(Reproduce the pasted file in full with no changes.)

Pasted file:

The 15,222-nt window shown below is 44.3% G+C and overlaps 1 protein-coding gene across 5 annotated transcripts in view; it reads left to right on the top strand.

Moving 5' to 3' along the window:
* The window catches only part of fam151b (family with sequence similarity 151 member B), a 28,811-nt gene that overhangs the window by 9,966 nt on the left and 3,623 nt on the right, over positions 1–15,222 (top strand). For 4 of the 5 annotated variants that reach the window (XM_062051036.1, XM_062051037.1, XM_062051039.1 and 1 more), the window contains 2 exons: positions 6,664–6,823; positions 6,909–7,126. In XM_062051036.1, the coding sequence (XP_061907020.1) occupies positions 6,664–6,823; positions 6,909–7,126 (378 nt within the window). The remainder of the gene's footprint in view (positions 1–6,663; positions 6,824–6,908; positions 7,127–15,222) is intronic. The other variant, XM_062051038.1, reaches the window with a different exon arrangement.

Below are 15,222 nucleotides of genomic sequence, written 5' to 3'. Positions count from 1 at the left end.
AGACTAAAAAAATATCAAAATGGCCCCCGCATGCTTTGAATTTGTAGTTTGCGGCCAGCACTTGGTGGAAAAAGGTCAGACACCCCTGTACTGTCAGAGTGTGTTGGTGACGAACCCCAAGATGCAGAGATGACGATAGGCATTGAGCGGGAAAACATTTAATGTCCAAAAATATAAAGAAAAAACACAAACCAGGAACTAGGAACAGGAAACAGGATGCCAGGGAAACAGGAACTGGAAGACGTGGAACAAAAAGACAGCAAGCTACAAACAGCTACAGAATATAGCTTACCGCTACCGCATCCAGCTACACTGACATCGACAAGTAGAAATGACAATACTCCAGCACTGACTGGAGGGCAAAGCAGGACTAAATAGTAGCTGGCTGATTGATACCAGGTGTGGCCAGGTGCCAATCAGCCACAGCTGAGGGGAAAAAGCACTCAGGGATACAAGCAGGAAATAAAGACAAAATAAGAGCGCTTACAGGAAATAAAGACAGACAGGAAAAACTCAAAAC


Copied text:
The 15,222-nt window shown below is 44.3% G+C and overlaps 1 protein-coding gene across 5 annotated transcripts in view; it reads left to right on the top strand.

Moving 5' to 3' along the window:
* The window catches only part of fam151b (family with sequence similarity 151 member B), a 28,811-nt gene that overhangs the window by 9,966 nt on the left and 3,623 nt on the right, over positions 1–15,222 (top strand). For 4 of the 5 annotated variants that reach the window (XM_062051036.1, XM_062051037.1, XM_062051039.1 and 1 more), the window contains 2 exons: positions 6,664–6,823; positions 6,909–7,126. In XM_062051036.1, the coding sequence (XP_061907020.1) occupies positions 6,664–6,823; positions 6,909–7,126 (378 nt within the window). The remainder of the gene's footprint in view (positions 1–6,663; positions 6,824–6,908; positions 7,127–15,222) is intronic. The other variant, XM_062051038.1, reaches the window with a different exon arrangement.

Below are 15,222 nucleotides of genomic sequence, written 5' to 3'. Positions count from 1 at the left end.
AGACTAAAAAAATATCAAAATGGCCCCCGCATGCTTTGAATTTGTAGTTTGCGGCCAGCACTTGGTGGAAAAAGGTCAGACACCCCTGTACTGTCAGAGTGTGTTGGTGACGAACCCCAAGATGCAGAGATGACGATAGGCATTGAGCGGGAAAACATTTAATGTCCAAAAATATAAAGAAAAAACACAAACCAGGAACTAGGAACAGGAAACAGGATGCCAGGGAAACAGGAACTGGAAGACGTGGAACAAAAAGACAGCAAGCTACAAACAGCTACAGAATATAGCTTACCGCTACCGCATCCAGCTACACTGACATCGACAAGTAGAAATGACAATACTCCAGCACTGACTGGAGGGCAAAGCAGGACTAAATAGTAGCTGGCTGATTGATACCAGGTGTGGCCAGGTGCCAATCAGCCACAGCTGAGGGGAAAAAGCACTCAGGGATACAAGCAGGAAATAAAGACAAAATAAGAGCGCTTACAGGAAATAAAGACAGACAGGAAAAACTCAAAAC